This article is protected by copyright. All rights reserved.
PMID: 25757576 [PubMed - as supplied by publisher]

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4. J Exp Zool A Ecol Genet Physiol. 2015 Mar 10. doi: 10.1002/jez.1923. [Epub ahead of print]

Breeding on the extreme edge: Modulation of the adrenocortical response to acute stress in two High Arctic passerines.

Walker BG1, Meddle SL, Romero LM, Landys MM, Reneerkens J, Wingfield JC.
Author information:
Department of Biology, University of Washington, Seattle, Washington; Department of Biology, Fairfield University, Fairfield, Connecticut.


Arctic weather in spring is unpredictable and can also be extreme, so Arctic-breeding birds must be flexible in their breeding to deal with such variability. Unpredictability in weather conditions will only intensify with climate change and this in turn could affect reproductive capability of migratory birds. Adjustments to coping strategies are therefore crucial, so here we examined the plasticity of the adrenocorticotropic stress response in two Arctic songbird species-the snow bunting (Plectrophenax nivalis) and Lapland longspur (Calcarius lapponicus)-breeding in northwest Greenland. Across the breeding season, the stress response was strongest at arrival and least robust during molt in male snow buntings. Snow bunting females had higher baseline but similar stress-induced corticosterone levels compared to males. Modification of the stress response was not due to adrenal insensitivity, but likely regulated at the anterior pituitary gland. Compared to independent nestlings and adult snow buntings, parental-dependent chicks had a more robust stress response. For Lapland longspurs, baseline corticosterone was highest at arrival in both male and females, and arriving males displayed a higher stress response compared to arriving females. Comparison of male corticosterone profiles collected at arrival in Greenland (76°N) and Alaska (67-71°N;) reveal that both species have higher stress responses at the more northern location. Flexibility in the stress response may be typical for birds nesting at the leading edges of their range and this ability will become more relevant as global climate change results in major shifts of breeding habitat and phenology for migratory birds. J. Exp. Zool. 9999A: 1-10, 2015. Copyright © 2015 Wiley Periodicals, Inc.
© 2015 Wiley Periodicals, Inc.
PMID: 25757443 [PubMed - as supplied by publisher]

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5. Nat Commun. 2015 Mar 10;6:6376. doi: 10.1038/ncomms7376.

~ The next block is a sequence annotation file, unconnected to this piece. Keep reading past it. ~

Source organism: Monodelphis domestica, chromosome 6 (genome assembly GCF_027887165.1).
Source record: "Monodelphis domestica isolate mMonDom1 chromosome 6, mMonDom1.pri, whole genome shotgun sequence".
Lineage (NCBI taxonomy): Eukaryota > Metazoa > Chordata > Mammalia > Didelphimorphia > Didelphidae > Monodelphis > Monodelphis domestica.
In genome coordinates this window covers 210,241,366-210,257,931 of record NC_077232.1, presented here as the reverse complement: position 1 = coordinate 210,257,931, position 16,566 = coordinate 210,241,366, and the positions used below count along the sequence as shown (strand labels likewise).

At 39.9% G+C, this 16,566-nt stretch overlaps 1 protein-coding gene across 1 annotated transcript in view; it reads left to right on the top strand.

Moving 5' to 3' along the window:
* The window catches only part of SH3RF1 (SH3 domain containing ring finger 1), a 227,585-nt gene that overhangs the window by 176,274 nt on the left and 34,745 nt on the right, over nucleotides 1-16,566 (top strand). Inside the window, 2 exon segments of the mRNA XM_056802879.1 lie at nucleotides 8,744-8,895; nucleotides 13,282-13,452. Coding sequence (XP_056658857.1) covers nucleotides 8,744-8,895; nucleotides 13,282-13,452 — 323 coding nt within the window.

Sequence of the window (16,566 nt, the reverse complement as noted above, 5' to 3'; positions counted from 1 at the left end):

Bird-flower visitation networks in the Galápagos unveil a widespread interaction release.

Traveset A1, Olesen JM2, Nogales M3, Vargas P4, Jaramillo P5, Antolín E6, Trigo MM6, Heleno R7.
Author information:
Institut Mediterrani d'Estudis Avançats (CSIC-UIB), Department of Biodiversity and Conservation, C/ Miquel Marqués 21, Esporles, Mallorca 07190, Balearic Islands, Spain.
Aarhus University, Department of Bioscience, Ny Munkegade 114, Aarhus C DK-8000, Denmark.
Instituto de Productos Naturales y Agrobiología (CSIC-IPNA), Island Ecology and Evolution Research Group, 38206 Tenerife, Canary Islands, Spain.
Real Jardín Botánico (CSIC-RJB), Department of Biodiversity and Conservation, Plaza de Murillo, 2, 28014 Madrid, Spain.
Charles Darwin Foundation, Puerto Ayora, Santa Cruz Island, Galápagos, 200350 Quito, Ecuador.
Universidad de Málaga, Department of Plant Biology, Apdo. 59, E-29080 Málaga, Spain.
7 [1] Institut Mediterrani d'Estudis Avançats (CSIC-UIB), Department of Biodiversity and Conservation, C/ Miquel Marqués 21, Esporles, Mallorca 07190, Balearic Islands, Spain. [2] Centre for Functional Ecology, Department of Life Sciences, University of Coimbra, Calçada Martim de Freitas, Coimbra 3000-456, Portugal.


Owing to food scarcity and to the high densities that vertebrates often reach on islands, typical insect- and seed-eaters widen their feeding niche and interact with a greater fraction of species than their mainland counterparts. This phenomenon, coined here 'interaction release', has been previously reported for single species but never for an entire community. During 4 years, we gathered data on bird-flower visitation on 12 Galápagos islands. We show that all sampled land birds exploit floral resources and act as potential pollinators across the entire archipelago, in all major habitats and all year round. Although species and link composition varies among islands, strong interaction release takes place on all islands, making their bird-flower network highly generalized. Interaction release is crucial to the survival of native birds but simultaneously threatens the unique biodiversity of this archipelago, as the birds also visit invading plants, likely facilitating their integration into pristine native communities.
PMID: 25757227 [PubMed - in process]

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6. PeerJ. 2015 Feb 26;3:e807. doi: 10.7717/peerj.807. eCollection 2015.

Genetic divergence between populations of feral and domestic forms of a mosquito disease vector assessed by transcriptomics.

Price DC1, Fonseca DM1.
Author information:
Department of Entomology, Rutgers University , New Brunswick, NJ , USA.